Heisman Trophy winner Eddie George said performing in eight shows a week as shark lawyer Billy Flynn in the musical tour Chicago can be as grueling as his professional football career was, but it’s worth it.
“It feels like training camp, like the old days when we had two-a-days,” said George, speaking by phone from the tour in Milwaukee of his eight-show week.
“It’s endless. You really have to love doing the work in order to enjoy it and feel like you’re successful and getting all that you can out of it.”
George, who performs in the Chicago national tour in select cities, will make his star turn in Akron on Tuesday and Wednesday at E.J. Thomas Hall, followed by performances in Durham, N.C., May 12-14. The special engagement follows appearances in cities in Iowa and Tennessee earlier this year and in Los Angeles and Arizona last year.
The NFL legend and Ohio State University standout made his Broadway debut as Billy Flynn last winter for eight weeks, which led to his engagements in the tour as his schedule allows. After George’s retirement from football in 2006, he was drawn to acting and made a serious decision to learn the fundamentals of the craft.
He started studying with an acting coach as well as a voice teacher in Nashville, Tenn., where he lives with his wife, Tamara Johnson. He just finished playing Walter Lee Younger in A Raisin in the Sun at Nashville Repertory Theatre and also formed the troupe Actors by George there.
“It resonated with me on so many levels,” George said of acting. “I still see my acting coach to this day.”
He continued, “I just found an affinity to tell stories. I really enjoy a live setting. It really enabled me to feel alive again like I did playing the game of football.”
George had a nine-year career in the NFL, playing for the Tennessee Titans/Houston Oilers and the Dallas Cowboys.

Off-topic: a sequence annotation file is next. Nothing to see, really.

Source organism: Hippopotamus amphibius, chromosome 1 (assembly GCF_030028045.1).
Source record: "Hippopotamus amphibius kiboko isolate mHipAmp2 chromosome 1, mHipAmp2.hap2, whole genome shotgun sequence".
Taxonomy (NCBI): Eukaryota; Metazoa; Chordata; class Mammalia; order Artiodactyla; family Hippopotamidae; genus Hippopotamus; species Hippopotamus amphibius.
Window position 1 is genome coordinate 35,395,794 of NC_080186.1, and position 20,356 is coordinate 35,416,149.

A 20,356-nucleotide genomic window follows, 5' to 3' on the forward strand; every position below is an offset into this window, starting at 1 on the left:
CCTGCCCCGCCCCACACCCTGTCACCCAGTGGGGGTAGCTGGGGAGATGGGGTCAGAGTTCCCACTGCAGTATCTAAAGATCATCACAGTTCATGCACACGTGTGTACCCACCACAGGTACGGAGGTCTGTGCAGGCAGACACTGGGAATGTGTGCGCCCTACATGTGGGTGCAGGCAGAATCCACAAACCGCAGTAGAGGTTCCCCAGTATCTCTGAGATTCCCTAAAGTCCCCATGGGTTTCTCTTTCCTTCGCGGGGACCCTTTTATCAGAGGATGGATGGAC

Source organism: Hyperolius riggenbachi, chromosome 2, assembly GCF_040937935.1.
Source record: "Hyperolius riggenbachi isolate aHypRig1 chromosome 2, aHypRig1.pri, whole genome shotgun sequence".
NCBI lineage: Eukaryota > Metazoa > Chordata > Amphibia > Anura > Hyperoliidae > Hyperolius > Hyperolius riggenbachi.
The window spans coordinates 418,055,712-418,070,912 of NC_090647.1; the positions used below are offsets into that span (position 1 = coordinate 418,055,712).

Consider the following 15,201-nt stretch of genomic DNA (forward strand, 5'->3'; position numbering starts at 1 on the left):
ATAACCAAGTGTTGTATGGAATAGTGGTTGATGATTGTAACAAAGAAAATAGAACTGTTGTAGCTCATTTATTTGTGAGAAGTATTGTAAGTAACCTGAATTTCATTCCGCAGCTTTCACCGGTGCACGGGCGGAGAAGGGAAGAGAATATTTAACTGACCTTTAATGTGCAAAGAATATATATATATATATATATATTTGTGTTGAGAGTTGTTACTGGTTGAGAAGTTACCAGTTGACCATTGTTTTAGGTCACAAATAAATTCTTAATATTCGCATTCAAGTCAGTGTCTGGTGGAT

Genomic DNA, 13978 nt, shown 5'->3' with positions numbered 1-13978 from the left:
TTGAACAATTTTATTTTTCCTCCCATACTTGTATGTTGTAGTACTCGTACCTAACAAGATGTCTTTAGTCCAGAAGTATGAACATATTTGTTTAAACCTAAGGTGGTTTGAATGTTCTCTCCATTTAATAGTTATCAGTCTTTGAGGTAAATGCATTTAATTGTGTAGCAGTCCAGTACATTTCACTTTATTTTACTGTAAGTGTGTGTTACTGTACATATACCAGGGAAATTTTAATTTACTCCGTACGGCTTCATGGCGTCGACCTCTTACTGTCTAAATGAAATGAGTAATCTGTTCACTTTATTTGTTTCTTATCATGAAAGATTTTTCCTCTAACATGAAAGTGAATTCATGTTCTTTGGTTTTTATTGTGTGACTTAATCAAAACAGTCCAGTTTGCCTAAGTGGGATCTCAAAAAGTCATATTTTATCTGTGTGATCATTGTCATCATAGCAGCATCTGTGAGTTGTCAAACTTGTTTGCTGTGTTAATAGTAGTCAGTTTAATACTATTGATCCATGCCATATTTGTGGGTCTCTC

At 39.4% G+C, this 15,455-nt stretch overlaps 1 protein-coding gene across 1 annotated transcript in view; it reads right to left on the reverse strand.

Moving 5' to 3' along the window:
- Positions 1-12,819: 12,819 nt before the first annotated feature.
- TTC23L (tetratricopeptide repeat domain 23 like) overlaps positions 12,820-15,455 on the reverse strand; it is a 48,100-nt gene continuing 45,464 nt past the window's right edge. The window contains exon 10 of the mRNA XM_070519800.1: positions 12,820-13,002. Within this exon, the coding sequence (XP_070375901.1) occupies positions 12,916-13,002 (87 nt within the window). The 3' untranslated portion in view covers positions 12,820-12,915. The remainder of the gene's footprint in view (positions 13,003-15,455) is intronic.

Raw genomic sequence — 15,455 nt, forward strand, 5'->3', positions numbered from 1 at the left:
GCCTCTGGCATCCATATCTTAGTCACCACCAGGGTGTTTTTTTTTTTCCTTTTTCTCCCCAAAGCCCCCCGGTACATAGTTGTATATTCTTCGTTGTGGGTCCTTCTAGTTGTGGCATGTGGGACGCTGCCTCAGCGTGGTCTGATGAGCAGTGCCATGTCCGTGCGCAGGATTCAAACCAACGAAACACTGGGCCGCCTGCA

Acting, he said, is about teamwork, camaraderie and intense focus. And it’s also a workout.
“You are physically and emotionally drained if you are totally present. It just requires that much out of you to tell that story in a truthful way,” he said of performing in a musical.
George was inspired by seeing the Chicago tour in Nashville to seek out the iconic role of Billy Flynn. “It felt like I had enough chops strong enough to do it, to pull it off,” he said.
His agent got him an audition in New York, which led to his Broadway appearance last year.
“He’s charismatic. He never loses. He has some really great songs to sing telling about himself,” George said of his power-hungry, celebrity lawyer role. “He’s a grand manipulator. He’s a silver-tongued prince of the courtroom.”
Dance is another element that this former football player has added to his repertoire. But George said he’s not shy about dancing. Flynn’s big Razzle Dazzle number is his clear favorite.
“It’s all about beguiling the audience, mesmerizing them, putting on this grand show in the courtroom,” George said.
In the 1920s-set story, housewife and nightclub dancer Roxie Hart murders her lover. Desperate to avoid conviction, she dupes the public and her rival cellmate, Velma Kelly, by hiring Chicago’s slickest criminal lawyer to transform her crime into sensational headlines.
Chicago is the longest-running musical revival in Broadway history, with music by John Kander, lyrics by Fred Ebb, and a book by Ebb and Bob Fosse. Tickets to the 7:30 p.m. Tuesday and Wednesday shows in Akron are $20-$85. Call 330-253-2488 or see www.broadwayinakron.com.
The Akron Symphony Orchestra will join three Akron choirs at 8 p.m. Saturday to perform Mendelssohn’s grand drama Elijah at E.J. Thomas Hall. The Akron Symphony Chorus, Summit Choral Society and the University of Akron Concert Choir will combine to create a 200-voice chorus to perform Mendelssohn’s masterpiece.
Elijah, which Mendelssohn composed in the spirit of his Baroque predecessors Bach and Handel, debuted in 1846 at the Birmingham Festival in England. The debut helped Mendelssohn earn a reputation as one of the greatest composers of sacred music.
Soloists Saturday will be soprano Kathryn Papa, mezzo-soprano Kim Lauritsen, tenor Timothy Culver, bass Brian Keith Johnson and child soloist Amber Cocchiola from the Performance Choir of the Summit Choral Society’s children’s choir program. Maestro Christopher Wilkins will discuss the program at 7 p.m. during Preview from the Podium.
Cost is $20-$55. Call 330-535-8131 or see www.akronsymphony.org.
The Akron Youth Symphony will perform its spring concert at 3 p.m. Sunday at the Giese Center for the Performing Arts at the University of Mount Union in Alliance. The Youth Symphony, under the direction of Eric Benjamin, will present selections including the March from Raiders of the Lost Ark, the theme from Pirates of the Caribbean, Schubert’s Rosamunde and more.
Violinist Ayaka Coffman, winner of the Akron Youth Symphony’s 2017 Concerto Competition, will be the soloist for Bruch’s Concerto No. 1. Coffman is a freshman at Hoban High School.
Tickets are $10; children ages 10 and under are free. See www.akronsymphony.org or call 330-535-8131.